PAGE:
Studios have never been able to turn on a dime, opening the doors for independent filmmakers ready to release alternative programming. The best part of the process for independents is that the audience votes with their ticket purchases. The market is ready for a new trend to develop, and it is likely to be the type of films that will swing the pendulum back to the conservative side of telling wholesome and moral stories.

In other words, it’s time for the maverick, disruptive films to be conservative, wholesome and moral. Keep your eyes open over the next three years and see how the coming trend plays out.

© 2018 by CJ Powers

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Exploring Morality in Feature Films

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A film story is an argument that is expressed within its 2-hour time constraint. The stronger the argument, the more compelling the film becomes in changing culture. This power is seeded within a moral argument and is demonstrated by the main character, thereby impacting the audience’s perspective on the topic.

Understanding the morality at the root of the story helps the filmmaker develop threedimensional characters, define core conflicts that drive the story, empower a unified theme, and assert a subtext that thrusts the audience to the filmmaker’s conclusion. These elements seed the audience’s decision to not only consider change, breaking up their ill-patterned behaviors, but also inspire the viewer to take action toward implementing their version of the main character’s solution in their own life.

But how does the filmmaker define his morality?

Morality is that set of behaviors that the average person would label good or bad. The good being socially acceptable or positive in nature, and the bad being harmful to a person or immoral. This definition causes filmmakers to pit a good person against a bad person throughout the story, allowing the exploration of both sides of a given argument. The filmmaker’s view on what is considered good and bad is endeared to the audience for consideration within their own life.

Obvious protagonistic battles against the antagonist might show up in the form of spy/crime stories like James Bond or Batman. Within these overt stories is a character who decides to be selfless on behalf of another, revealing the power of grace bestowed upon those in need. In subtle stories, a fine line might separate the good guy from the bad guy, especially if the good guy has to cross a moral line to do what is “good” for others.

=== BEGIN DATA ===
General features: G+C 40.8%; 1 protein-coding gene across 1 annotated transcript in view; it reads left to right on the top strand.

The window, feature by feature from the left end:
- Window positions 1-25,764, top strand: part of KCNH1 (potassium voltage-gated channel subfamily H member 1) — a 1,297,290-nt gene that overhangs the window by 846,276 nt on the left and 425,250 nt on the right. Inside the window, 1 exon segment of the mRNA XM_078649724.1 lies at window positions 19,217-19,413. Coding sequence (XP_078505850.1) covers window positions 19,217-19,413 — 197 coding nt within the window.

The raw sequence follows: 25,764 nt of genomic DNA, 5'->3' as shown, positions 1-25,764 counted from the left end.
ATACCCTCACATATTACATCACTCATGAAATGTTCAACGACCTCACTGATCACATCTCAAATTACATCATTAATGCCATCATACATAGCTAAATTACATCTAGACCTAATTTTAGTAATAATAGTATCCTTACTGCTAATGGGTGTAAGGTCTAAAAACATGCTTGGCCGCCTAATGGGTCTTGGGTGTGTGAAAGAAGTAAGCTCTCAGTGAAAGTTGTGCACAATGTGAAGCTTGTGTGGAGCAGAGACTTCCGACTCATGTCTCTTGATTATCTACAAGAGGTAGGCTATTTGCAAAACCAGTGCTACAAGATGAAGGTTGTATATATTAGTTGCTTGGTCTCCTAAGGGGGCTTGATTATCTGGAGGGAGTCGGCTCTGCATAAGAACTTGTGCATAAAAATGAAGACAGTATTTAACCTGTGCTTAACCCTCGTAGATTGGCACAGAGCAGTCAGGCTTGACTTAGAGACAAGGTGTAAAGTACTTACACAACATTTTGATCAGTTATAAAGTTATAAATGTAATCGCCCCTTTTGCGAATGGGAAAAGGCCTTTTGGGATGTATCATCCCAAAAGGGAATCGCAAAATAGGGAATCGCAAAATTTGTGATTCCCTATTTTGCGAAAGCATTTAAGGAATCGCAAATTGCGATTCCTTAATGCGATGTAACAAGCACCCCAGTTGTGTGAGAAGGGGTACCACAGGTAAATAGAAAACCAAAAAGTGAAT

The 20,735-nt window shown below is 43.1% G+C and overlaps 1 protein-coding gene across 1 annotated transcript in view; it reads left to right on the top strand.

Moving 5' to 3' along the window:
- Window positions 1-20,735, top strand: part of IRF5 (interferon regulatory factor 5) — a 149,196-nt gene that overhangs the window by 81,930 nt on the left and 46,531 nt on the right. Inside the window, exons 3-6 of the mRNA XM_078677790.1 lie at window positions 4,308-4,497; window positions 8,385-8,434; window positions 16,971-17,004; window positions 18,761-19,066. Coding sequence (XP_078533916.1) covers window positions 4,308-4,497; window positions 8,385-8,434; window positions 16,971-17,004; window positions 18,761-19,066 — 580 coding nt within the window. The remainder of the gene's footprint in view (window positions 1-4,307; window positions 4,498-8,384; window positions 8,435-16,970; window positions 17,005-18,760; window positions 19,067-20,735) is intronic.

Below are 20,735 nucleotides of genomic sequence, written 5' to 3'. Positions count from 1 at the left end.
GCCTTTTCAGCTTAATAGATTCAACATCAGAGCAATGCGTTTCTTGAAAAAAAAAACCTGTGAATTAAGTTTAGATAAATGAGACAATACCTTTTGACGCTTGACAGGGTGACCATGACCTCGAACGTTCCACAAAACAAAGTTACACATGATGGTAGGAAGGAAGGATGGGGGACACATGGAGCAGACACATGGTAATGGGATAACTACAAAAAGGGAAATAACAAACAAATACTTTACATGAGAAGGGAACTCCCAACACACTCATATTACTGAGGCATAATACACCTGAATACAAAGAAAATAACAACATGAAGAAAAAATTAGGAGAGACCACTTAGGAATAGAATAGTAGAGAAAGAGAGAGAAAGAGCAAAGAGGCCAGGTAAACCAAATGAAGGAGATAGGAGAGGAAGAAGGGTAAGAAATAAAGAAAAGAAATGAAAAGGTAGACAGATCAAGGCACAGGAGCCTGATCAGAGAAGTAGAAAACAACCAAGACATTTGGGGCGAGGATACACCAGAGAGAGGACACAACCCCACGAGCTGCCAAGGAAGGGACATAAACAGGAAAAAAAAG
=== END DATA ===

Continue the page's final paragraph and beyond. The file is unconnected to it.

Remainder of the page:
An example of a subtle line between good and bad showed up in Three Billboards Outside Ebbing, Missouri. The story was about the fine line between blindly trusting the local police and holding them accountable for their biased treatment of others. Within the story the audience witnessed a demonstration on how those who suffered a crime should behave when treated poorly. It further explored how others should treat those who have been injured by anger, vengeance, and abuse.

The mixing of the various emotional responses to the moral dilemma gives plenty of fuel to the writer. By having a character facing each angle of the issue, the filmmaker is able to bring full consideration to bear for the audience’s enlightenment. The screenplay can also reveal how the good guy can all too easily cross the moral line in the name of seeking unfulfilled justice, making him just like the bad guy.

In Batman, the caped crusader breaks the law by becoming a vigilante in order to capture the infamous bad guy. In Back to the Future, Marty convinces his dad to punch Biff and right history. The Equalizer commits crimes to save others from injustice and death.

On the other side of the coin, especially in more subtle stories, the bad guy appears just like the hero with one slight difference—his morality. The Joker in The Dark Knight made it clear to Batman that they were cut from the same cloth, giving the filmmaker a range of emotional challenges to share how different moral and immoral choices might play out, revealing that self-sacrifice is the ultimate demonstration of love-based morals.

Subtle films can also reveal truth by choosing the opposite. When we watch immorality on screen appear to win, the moment typically illuminates the good that lost. We can look to religion for an example of immorality winning in the death of Jesus. His death gave all appearance that he lost, but his real goal was to die for the mistakes of others, covering our behavioral errors with his moral goodness.

Our movie theaters are loaded with sacrilegious humor these days, but most of it points clearly to the opposite being the right choice in life. When we laugh at the political incorrectness or immoral behaviors, it is due to our recognition of what we know to be right that causes the laughter. In other words, laughing at the immoral during the exploration of morals is a sign that we know what a moral life looks like, forcing us to consider if we need to tweak our own life to the good.